Assessing the possibility of whether additional funding might be provided this year for the Department of Energy's Office of Science, National Science Foundation, and the National Institute of Standards and Technology's research programs is somewhat like reading tea leaves. A careful reading of statements made on Capitol Hill and by Bush Administration officials reveals that the possibility of such funding exists; determining the probability of that funding actually being provided is nearly impossible.
Of everything that has been said during the last few days, the most significant words were those of House Speaker Nancy Pelosi (D-CA) at a press conference last week. Speaker Pelosi was discussing a successful House vote to slow consideration of the Columbia Free Trade Agreement, described in one publication as perhaps the President's top legislative priority for the rest of his term. Pelosi said "the House took action today to reassert its authority to put, as a first priority for our country, addressing the economic insecurity of America's working families. We must focus first on the issue of jobs here at home."
Pelosi continued, "we have been asking the President for a long time for certain initiatives to be taken in a stimulus package or some other legislative vehicle to address the jobs issue here in America." Pelosi's key point regarding additional FY 2008 science funding followed: "So there are an array of initiatives that we would hope we can interest the Administration in. Some relate to a remedy for the issues that are a concern right now in terms of the mortgage crisis and unemployment. Others in good times or not so good times are good ideas, whether it's investing in our Innovation Agenda, a commitment to competitiveness to keep America number one, whether it is a commitment to rebuilding America through investments in our infrastructure, whether it is extending the tax credits for renewable energy resources, wind, solar and others."
Speaker Pelosi's reference to "our Innovation Agenda" refers to the Democratic leadership's plan first announced in 2005 to double funding for "the National Science Foundation, basic research in the physical sciences across all agencies, and collaborative research partnerships."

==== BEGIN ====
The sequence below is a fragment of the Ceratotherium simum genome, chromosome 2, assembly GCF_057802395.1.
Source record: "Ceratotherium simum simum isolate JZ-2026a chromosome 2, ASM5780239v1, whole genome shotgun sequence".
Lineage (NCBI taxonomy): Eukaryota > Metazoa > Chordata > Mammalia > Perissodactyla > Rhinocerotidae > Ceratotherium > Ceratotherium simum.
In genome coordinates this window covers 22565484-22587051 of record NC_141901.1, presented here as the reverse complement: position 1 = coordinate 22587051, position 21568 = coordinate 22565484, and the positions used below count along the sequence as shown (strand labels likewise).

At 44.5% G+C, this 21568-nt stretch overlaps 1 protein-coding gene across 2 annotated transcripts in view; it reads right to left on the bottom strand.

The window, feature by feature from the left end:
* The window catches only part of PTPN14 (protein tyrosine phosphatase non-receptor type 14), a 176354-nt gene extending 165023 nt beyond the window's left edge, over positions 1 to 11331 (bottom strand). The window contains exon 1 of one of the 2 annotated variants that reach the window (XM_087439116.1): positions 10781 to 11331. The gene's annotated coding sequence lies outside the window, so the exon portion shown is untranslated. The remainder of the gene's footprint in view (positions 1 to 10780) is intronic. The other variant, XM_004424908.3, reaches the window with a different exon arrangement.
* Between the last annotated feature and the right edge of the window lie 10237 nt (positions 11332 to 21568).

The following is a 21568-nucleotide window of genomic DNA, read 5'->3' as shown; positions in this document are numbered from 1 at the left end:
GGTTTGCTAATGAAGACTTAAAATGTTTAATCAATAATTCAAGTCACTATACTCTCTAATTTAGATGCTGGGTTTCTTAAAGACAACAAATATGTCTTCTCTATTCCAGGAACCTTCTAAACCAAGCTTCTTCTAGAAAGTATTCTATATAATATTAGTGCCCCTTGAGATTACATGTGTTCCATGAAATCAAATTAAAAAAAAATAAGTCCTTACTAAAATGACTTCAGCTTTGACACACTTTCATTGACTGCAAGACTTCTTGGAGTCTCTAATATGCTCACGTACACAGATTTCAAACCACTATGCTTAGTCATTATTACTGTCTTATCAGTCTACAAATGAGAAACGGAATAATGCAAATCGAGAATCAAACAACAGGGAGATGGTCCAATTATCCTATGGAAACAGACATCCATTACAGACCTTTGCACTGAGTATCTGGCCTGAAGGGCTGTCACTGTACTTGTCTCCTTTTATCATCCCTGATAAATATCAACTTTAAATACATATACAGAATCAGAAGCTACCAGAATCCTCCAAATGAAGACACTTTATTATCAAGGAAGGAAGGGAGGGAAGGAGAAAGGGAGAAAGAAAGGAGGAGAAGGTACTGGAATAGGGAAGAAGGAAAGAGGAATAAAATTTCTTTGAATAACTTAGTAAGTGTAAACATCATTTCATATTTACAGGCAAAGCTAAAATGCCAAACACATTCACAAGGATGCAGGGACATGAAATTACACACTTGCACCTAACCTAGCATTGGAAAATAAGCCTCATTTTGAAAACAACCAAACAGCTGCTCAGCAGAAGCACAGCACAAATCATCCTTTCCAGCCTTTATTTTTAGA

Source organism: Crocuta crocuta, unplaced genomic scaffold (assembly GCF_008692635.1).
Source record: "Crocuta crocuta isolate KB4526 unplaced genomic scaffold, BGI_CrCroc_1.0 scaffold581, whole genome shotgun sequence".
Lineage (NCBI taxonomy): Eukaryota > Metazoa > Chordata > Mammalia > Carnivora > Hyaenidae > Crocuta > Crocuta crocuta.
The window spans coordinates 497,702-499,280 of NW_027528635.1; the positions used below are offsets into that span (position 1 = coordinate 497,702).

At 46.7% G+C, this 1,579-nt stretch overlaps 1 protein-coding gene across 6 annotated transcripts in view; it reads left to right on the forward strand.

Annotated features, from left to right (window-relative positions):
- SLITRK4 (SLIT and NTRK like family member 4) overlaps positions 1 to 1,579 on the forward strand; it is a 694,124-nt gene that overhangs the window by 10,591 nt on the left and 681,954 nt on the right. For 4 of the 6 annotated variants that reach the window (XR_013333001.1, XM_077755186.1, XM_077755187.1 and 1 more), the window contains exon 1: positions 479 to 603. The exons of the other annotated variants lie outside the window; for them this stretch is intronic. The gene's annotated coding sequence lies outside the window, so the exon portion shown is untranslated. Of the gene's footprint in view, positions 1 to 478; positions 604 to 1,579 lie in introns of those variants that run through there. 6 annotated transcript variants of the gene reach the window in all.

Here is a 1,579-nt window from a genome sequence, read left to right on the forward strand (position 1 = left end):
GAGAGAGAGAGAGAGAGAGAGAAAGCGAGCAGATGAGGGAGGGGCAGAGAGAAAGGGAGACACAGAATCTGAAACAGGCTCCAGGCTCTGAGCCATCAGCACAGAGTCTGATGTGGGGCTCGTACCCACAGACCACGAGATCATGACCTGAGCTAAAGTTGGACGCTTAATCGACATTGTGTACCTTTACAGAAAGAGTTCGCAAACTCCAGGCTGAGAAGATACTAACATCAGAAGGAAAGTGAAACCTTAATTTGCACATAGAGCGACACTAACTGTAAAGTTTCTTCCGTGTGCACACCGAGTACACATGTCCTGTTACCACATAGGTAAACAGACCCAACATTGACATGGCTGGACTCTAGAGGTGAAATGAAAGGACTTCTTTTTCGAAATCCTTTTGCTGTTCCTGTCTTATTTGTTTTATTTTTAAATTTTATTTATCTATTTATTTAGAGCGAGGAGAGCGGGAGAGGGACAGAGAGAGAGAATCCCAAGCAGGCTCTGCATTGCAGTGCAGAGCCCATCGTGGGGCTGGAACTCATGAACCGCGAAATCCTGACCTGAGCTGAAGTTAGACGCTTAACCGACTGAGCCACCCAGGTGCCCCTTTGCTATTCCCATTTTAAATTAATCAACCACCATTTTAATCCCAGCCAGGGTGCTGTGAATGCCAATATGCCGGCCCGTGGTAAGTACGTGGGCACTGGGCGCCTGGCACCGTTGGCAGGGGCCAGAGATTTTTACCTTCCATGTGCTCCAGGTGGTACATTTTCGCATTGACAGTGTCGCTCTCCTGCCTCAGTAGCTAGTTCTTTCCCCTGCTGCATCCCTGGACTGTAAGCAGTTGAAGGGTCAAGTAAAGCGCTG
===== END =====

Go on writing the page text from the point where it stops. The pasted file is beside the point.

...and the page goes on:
There are two primary vehicles for additional current year funding that could be used by the Democratic leadership: a supplemental funding bill to provide additional war funding, and what has recently been discussed, a second economic stimulus bill (the first stimulus bill being the one providing a check to most taxpayers in May.) Pelosi indicated her preference was for another stimulus bill that would have two features, the first to address the threat of further recession, the second for "what we need to grow our economy and I [Pelosi] mentioned some of those initiatives earlier." Later she said that the additional funding could be split between a stimulus bill and a supplemental bill.
The supplemental funding bill has a distinct advantage: it is a "must pass" bill because war fighting funds will run out. There is strong sentiment in many quarters on Capitol Hill to attach funding to this supplemental for other programs. There is also strong sentiment to keep additional non-war spending off this bill. One Administration official insisted that while the President would not budge from his $108 billion spending limit, the official also acknowledged that Congress could move funding around within the bill. Unknown is how much of its original request for war fighting money the Administration is willing to see shifted to other programs. One report calculates there could be $30 billion in congressional economic stimulus provisions in the supplemental bill.
Both the House and Senate are working on their versions of a supplemental bill. Earlier this week, a senior House leader indicated their bill could be on the House floor toward the end of April or the beginning of May.